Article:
In the last 12 months Post War Glamour Girls have built up a formidable reputation within Leeds ever creative music scene. Timeless in their approach, they spit desolate, often surreal tales of dubious morality over frenzied literate rock and roll foundations. This singular vision and a magnetic stage presence saw the band chosen to open the NME/Radio 1 Stage at Reading and Leeds festivals 2012.
The band came ranting and raving to life at the beginning of 2011, with unhinged performances at a series of house parties and tiny venues. Tense builds, feverish eruptions and lucid, cold blooded breakdowns became their currency, lead into battle by James Smith’s sharp turn of phrase, berating the ways of the world in his withered baritone croon, before erupting into a splintering roar. Embracing their adopted city’s strong DIY ethos, a sold out 7” single ‘Ode To Harry Dean/ Spitting Pearls’ was followed by an EP ‘Tragic loss; he had such a lovely house’.
A cohesive artful aesthetic was becoming evident in their output, clearly indebted to the late 70s and early 80s when the term ‘indie’ meant something. Following the release of the EP, the band performed at Reading and Leeds festivals, had a main stage slot at Beacons Festival as well as a series of venue capacity shows at inner city festivals such as Live at Leeds and Long Division. Pitched somewhere between The Birthday Party if they’d hailed from England’s industrial North and the Smiths if their dissatisfaction had boiled over, Post War Glamour Girls are busy creating a world for themselves. Their energy and conviction marking them out as a band people can believe in.
Forthcoming double A side single ‘Jazz Funerals/Johnny and Mary’ captures a young, fiercely intelligent band in their ugly element. As part of the band’s debut album sessions, it was recorded at break neck speed in Greenmount Studios by Lee Smith and Jamie Lockhart whose credits include the Cribs and Forward Russia. ‘Jazz Funerals’ explores the fear of death and how we (individually and culturally) deal with the inevitable. In typical Post War Glamour Girls’ twisted style, it starts out with frontman James Smith envisioning his conception via “Some unforgettable action, In the back of a Datsun” before requesting that when he finally does meet his demise, his co-workers “Scatter his ashes by the coffee machine”.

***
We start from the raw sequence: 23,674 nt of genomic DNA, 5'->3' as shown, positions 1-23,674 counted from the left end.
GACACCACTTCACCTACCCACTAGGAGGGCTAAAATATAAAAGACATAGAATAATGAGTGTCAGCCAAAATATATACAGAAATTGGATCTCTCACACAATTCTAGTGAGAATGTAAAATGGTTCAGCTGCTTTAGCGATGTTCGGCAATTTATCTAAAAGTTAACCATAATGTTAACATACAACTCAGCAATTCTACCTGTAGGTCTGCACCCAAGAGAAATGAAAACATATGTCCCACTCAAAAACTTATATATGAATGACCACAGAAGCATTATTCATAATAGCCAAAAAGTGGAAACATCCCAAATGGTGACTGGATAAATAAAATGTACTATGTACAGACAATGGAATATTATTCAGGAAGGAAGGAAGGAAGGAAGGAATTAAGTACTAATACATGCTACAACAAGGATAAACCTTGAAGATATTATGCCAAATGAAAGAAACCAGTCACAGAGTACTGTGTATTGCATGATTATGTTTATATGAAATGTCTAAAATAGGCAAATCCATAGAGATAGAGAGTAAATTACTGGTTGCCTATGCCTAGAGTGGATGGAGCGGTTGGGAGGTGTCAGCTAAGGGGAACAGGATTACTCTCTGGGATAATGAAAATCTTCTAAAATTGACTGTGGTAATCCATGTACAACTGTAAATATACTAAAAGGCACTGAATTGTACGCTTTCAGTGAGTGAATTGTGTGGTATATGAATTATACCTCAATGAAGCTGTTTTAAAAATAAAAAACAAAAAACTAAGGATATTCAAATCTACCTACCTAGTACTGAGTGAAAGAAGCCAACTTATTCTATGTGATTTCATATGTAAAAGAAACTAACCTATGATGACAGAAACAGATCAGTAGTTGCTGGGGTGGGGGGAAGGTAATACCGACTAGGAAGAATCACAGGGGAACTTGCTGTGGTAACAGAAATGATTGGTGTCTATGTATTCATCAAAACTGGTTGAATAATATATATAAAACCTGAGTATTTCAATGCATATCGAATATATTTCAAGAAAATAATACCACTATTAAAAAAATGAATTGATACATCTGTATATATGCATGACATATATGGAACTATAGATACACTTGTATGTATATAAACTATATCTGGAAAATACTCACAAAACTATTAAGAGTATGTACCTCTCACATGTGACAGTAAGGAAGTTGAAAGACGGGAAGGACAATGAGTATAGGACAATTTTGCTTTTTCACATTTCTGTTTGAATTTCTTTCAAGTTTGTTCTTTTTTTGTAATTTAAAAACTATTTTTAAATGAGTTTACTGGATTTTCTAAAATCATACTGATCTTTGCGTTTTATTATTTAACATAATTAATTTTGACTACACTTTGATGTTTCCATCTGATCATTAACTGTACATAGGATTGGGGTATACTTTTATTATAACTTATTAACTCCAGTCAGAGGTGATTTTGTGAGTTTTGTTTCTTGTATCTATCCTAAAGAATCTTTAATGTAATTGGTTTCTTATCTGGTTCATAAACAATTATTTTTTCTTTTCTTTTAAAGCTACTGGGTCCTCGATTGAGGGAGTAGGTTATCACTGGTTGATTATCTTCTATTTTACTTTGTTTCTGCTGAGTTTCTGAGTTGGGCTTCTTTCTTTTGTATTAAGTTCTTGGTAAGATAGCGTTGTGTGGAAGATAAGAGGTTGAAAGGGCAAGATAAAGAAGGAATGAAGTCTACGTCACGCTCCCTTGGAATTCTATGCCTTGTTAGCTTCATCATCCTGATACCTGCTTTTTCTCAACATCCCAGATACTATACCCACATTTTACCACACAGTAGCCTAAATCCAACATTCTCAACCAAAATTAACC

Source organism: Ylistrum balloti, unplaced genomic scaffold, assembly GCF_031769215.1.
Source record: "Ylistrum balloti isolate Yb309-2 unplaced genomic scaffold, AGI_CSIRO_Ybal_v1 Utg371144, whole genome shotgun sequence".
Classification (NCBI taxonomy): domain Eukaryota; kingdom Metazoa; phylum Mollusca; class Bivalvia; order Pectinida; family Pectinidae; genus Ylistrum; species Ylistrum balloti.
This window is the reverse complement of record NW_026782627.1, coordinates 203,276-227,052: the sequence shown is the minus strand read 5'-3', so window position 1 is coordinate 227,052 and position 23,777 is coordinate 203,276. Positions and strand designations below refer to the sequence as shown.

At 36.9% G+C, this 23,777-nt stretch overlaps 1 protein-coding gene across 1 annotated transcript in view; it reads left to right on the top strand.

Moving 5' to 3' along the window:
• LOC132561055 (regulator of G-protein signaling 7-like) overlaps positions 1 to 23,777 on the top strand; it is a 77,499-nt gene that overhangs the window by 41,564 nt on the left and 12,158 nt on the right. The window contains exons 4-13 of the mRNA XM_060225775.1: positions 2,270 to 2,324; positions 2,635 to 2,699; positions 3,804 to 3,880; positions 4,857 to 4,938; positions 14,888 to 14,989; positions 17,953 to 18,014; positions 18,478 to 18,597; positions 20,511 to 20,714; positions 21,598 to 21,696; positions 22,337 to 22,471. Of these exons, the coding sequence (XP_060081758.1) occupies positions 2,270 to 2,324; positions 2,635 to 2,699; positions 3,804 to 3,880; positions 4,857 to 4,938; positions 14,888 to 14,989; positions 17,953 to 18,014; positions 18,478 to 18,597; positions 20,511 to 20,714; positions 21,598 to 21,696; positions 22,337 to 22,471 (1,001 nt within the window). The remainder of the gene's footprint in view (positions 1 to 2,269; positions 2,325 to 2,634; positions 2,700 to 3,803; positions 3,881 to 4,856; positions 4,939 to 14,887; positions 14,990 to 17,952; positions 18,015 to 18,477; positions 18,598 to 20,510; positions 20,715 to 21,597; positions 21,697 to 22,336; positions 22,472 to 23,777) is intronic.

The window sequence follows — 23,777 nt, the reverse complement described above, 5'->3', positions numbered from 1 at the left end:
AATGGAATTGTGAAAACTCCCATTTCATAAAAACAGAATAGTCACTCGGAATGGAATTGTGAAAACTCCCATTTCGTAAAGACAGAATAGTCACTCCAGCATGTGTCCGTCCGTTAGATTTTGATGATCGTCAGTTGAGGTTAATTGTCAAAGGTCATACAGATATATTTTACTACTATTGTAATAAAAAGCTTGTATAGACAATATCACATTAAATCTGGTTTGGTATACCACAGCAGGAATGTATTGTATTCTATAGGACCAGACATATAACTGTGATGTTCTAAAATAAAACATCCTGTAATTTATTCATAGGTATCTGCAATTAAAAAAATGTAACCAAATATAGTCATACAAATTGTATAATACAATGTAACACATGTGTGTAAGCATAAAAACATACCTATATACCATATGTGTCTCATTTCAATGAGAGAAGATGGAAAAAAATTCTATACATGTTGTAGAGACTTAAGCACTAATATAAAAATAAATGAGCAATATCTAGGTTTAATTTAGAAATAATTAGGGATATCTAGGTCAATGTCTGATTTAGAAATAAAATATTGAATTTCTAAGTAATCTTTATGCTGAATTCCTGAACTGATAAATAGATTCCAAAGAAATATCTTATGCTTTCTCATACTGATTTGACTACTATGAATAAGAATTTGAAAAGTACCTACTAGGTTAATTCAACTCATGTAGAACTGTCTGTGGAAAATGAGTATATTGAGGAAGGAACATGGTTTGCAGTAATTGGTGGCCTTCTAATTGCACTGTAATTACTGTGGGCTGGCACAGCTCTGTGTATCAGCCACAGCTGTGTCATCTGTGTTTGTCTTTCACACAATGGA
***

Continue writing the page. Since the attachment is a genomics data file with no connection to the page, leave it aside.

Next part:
Musically, Ben Clyde crafts a rickety click-clack march underneath a creeping bass line from Alice Scott, while James Thorpe-Jones underpins the stomp with a slick chopped guitar hook in the verses before drifting out across the chorus into a blanket of sonic chimes. ‘Johnny and Mary’ is a beautiful succinct take on the Robert Palmer classic, taking its infectious synth melody and re-imagining it as a broken and gnarled fuzz guitar line. A fine tribute to a pop icon 10 years after his death.
From Australia Caitlin Park writes and performs folktronica, taking folk and electro-acoustics to new heights with her abstract composition, sampling and film nostalgia. CP’s fascination with language was nourished by a part-time post at a cult video store around the corner from her family home. This culminated in a piece of music based on the murder plot scene in Hitchcock’s Dial M For Murder – her reverse soundtrack. Then, songs that were written for short films began to take shape as folk snapshots riddled with sound effects and dialogue taken from 1940/50s films.
Releasing her debut album last year, to critical acclaim, MILK ANNUAL is a sprawling, intricate and heart-warming foray into the soundscapes of old films, audio books, spoken word, and minimalistic musical arrangement. MILK ANNUALis as much an exploration in found sound and sonic design as it is an exhibition of modern folksong construction. You will hear kids screaming, the clink of roped boats, struck matches and irregular heartbeats mixed with layered vocal sampling and overlaid by a singer with a voice that wraps you up in a warm blanket. Masterfully pulled together by Liam Judson (Belles Will Ring, Cloud Control, Sister Jane), and featuring performances by Holly Throsby, Aidan Roberts and a song co-written by Peter Broderick (US), MILK ANNUAL is inspired by the likes of Steve Reich, the Penguin Cafe Orchestra, CocoRosie and The Sleeping States.
Over the years, live shows with national and international bill partners have helped showcase Caitlin Park to a vast audience and have included Active Child (US), First Aid Kit (Sweden), James Vincent McMorrow (Ireland), The Staves (UK), PONY UP (Canada), Holly Throsby, The Devoted Few, Laura Jean, and Leader Cheetah.
CP is currently writing her sophomore album, boasting even more sampling, a bigger sound and more filmic-esque adventure.
Drunk on the pungent fumes of the Scarborough seaside air, in late 2011 the four members of NOSE decided that it would be appropriate to form a band, with a view to perform rock and/or roll, mainly sticking to roll. Having already supported such names as Bleeding Knees Club, as well as being described as “pretty bloody noisy” and “loud as fuck, snarly and somewhat bratty” by Sonic Masala and Fuzzy Logic respectively, NOSE will destroy you and all you hold dear. You will love it.
Fall to Fly
Fall to Fly are a four-piece alternative indie rock band from Halifax. They are a young and upcoming unsigned band, with members Joe Nunn, Tom Waterworth, Danny Cooper and Oscar Metcalfe.